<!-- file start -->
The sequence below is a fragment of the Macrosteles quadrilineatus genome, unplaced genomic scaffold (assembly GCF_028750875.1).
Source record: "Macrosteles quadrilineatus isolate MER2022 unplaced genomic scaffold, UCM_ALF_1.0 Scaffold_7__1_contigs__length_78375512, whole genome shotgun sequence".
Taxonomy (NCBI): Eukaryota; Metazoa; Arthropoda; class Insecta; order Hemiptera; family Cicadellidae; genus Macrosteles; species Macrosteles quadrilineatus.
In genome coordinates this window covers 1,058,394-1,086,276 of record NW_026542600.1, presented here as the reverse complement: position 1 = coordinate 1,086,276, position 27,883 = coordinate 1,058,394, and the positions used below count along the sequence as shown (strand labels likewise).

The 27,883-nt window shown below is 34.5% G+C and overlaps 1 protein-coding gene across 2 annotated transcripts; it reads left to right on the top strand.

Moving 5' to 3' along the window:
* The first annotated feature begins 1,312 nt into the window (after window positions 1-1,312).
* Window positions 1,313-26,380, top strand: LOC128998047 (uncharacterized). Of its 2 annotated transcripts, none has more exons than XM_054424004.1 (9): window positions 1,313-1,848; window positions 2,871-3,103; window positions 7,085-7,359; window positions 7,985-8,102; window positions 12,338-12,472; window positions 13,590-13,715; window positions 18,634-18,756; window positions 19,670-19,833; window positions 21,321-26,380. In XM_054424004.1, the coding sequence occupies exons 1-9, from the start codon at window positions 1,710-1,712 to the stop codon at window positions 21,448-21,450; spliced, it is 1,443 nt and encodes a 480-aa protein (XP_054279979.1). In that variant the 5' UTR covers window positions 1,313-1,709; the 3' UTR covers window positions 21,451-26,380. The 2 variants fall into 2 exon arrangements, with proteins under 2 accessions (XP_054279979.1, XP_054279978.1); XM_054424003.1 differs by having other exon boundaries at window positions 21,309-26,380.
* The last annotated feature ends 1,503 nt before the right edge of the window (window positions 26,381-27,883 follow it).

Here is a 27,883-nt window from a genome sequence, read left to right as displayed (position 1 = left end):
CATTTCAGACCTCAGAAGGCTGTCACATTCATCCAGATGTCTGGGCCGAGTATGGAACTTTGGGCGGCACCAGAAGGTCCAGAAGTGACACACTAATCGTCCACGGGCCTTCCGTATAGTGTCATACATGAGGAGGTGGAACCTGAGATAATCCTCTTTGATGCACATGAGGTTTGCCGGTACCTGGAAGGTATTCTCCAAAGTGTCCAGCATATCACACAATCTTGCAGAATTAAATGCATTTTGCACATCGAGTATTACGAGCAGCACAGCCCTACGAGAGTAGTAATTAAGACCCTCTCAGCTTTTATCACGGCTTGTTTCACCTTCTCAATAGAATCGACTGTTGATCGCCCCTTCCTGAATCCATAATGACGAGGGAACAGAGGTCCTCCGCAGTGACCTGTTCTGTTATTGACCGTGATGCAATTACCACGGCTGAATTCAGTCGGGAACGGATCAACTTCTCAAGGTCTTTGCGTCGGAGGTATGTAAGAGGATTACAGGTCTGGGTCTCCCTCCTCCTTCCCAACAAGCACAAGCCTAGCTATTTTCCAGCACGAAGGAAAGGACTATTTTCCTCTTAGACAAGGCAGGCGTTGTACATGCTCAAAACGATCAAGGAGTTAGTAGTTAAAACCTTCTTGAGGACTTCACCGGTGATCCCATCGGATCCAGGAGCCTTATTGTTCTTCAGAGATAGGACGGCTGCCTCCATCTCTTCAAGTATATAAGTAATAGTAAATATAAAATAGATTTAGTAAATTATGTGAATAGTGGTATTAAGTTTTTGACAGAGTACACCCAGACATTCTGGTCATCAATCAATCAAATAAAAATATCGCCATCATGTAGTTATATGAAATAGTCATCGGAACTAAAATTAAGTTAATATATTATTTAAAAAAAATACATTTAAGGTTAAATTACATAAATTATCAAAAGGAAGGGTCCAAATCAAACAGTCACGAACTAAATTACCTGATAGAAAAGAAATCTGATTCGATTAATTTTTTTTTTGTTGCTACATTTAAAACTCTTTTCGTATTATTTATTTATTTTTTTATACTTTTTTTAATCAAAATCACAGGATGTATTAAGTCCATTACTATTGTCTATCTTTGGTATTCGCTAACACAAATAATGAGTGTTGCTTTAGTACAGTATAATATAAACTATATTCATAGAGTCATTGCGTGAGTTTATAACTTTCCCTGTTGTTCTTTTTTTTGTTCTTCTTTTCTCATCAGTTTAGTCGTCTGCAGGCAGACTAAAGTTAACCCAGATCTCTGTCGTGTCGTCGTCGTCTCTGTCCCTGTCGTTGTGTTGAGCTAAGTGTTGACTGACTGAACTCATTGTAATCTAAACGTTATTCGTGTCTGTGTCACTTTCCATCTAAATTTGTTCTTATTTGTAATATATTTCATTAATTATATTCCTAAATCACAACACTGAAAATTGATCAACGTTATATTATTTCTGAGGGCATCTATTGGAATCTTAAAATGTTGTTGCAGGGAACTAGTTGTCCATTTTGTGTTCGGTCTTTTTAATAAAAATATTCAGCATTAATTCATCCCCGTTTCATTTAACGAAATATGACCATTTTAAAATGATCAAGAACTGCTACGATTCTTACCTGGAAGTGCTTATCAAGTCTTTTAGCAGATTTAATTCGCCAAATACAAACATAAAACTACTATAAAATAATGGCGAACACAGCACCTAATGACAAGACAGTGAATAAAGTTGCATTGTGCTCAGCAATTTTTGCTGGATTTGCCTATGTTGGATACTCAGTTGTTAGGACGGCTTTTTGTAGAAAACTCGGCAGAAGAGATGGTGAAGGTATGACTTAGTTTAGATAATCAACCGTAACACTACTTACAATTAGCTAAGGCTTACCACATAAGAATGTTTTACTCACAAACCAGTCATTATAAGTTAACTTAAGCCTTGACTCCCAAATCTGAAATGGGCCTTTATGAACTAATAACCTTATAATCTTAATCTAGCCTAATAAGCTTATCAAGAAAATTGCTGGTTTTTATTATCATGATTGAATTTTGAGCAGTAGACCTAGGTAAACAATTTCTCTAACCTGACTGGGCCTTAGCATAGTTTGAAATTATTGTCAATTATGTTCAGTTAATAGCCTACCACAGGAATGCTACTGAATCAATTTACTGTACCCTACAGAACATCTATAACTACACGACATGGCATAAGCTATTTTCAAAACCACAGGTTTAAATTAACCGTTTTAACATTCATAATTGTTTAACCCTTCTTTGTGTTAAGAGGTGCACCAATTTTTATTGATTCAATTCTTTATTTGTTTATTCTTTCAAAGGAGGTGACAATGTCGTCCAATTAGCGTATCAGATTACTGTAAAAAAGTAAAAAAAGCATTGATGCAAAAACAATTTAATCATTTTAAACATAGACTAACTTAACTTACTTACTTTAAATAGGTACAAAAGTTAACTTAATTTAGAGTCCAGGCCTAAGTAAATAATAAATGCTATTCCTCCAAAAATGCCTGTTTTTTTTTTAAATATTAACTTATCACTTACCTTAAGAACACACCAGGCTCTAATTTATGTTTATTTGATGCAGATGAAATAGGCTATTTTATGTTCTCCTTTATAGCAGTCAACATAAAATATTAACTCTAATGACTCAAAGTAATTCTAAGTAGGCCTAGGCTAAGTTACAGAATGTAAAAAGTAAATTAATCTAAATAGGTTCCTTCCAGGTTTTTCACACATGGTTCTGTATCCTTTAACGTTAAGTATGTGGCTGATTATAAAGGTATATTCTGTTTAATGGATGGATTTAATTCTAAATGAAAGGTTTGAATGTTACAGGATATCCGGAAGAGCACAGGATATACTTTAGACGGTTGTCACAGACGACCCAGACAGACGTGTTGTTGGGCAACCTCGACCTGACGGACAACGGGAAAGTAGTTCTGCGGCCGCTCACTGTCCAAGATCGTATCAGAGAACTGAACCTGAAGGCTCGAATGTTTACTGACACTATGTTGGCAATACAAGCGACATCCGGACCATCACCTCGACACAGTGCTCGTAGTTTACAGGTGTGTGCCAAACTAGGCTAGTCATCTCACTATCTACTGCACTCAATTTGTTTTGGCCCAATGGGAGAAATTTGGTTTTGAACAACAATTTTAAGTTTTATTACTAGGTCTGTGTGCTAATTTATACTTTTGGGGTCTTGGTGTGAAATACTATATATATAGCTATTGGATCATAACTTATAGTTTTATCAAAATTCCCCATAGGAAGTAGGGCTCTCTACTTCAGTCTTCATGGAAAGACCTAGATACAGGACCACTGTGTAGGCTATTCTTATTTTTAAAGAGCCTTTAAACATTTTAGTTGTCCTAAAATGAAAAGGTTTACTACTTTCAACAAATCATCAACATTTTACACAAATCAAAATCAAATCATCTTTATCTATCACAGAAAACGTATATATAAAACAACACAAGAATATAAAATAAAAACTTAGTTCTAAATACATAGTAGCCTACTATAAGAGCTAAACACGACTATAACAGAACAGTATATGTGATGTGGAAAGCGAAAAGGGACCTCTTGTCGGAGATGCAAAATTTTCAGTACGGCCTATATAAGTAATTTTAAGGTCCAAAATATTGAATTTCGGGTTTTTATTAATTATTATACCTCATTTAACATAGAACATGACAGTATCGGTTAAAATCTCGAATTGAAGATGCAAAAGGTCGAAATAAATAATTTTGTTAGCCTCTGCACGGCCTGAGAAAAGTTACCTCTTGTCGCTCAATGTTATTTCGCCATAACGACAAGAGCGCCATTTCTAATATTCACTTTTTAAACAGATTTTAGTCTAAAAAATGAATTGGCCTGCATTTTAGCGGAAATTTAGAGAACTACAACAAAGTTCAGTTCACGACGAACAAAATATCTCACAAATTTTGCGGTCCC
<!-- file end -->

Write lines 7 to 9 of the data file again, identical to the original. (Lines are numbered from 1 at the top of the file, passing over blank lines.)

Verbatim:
* The first annotated feature begins 1,312 nt into the window (after window positions 1-1,312).
* Window positions 1,313-26,380, top strand: LOC128998047 (uncharacterized). Of its 2 annotated transcripts, none has more exons than XM_054424004.1 (9): window positions 1,313-1,848; window positions 2,871-3,103; window positions 7,085-7,359; window positions 7,985-8,102; window positions 12,338-12,472; window positions 13,590-13,715; window positions 18,634-18,756; window positions 19,670-19,833; window positions 21,321-26,380. In XM_054424004.1, the coding sequence occupies exons 1-9, from the start codon at window positions 1,710-1,712 to the stop codon at window positions 21,448-21,450; spliced, it is 1,443 nt and encodes a 480-aa protein (XP_054279979.1). In that variant the 5' UTR covers window positions 1,313-1,709; the 3' UTR covers window positions 21,451-26,380. The 2 variants fall into 2 exon arrangements, with proteins under 2 accessions (XP_054279979.1, XP_054279978.1); XM_054424003.1 differs by having other exon boundaries at window positions 21,309-26,380.
* The last annotated feature ends 1,503 nt before the right edge of the window (window positions 26,381-27,883 follow it).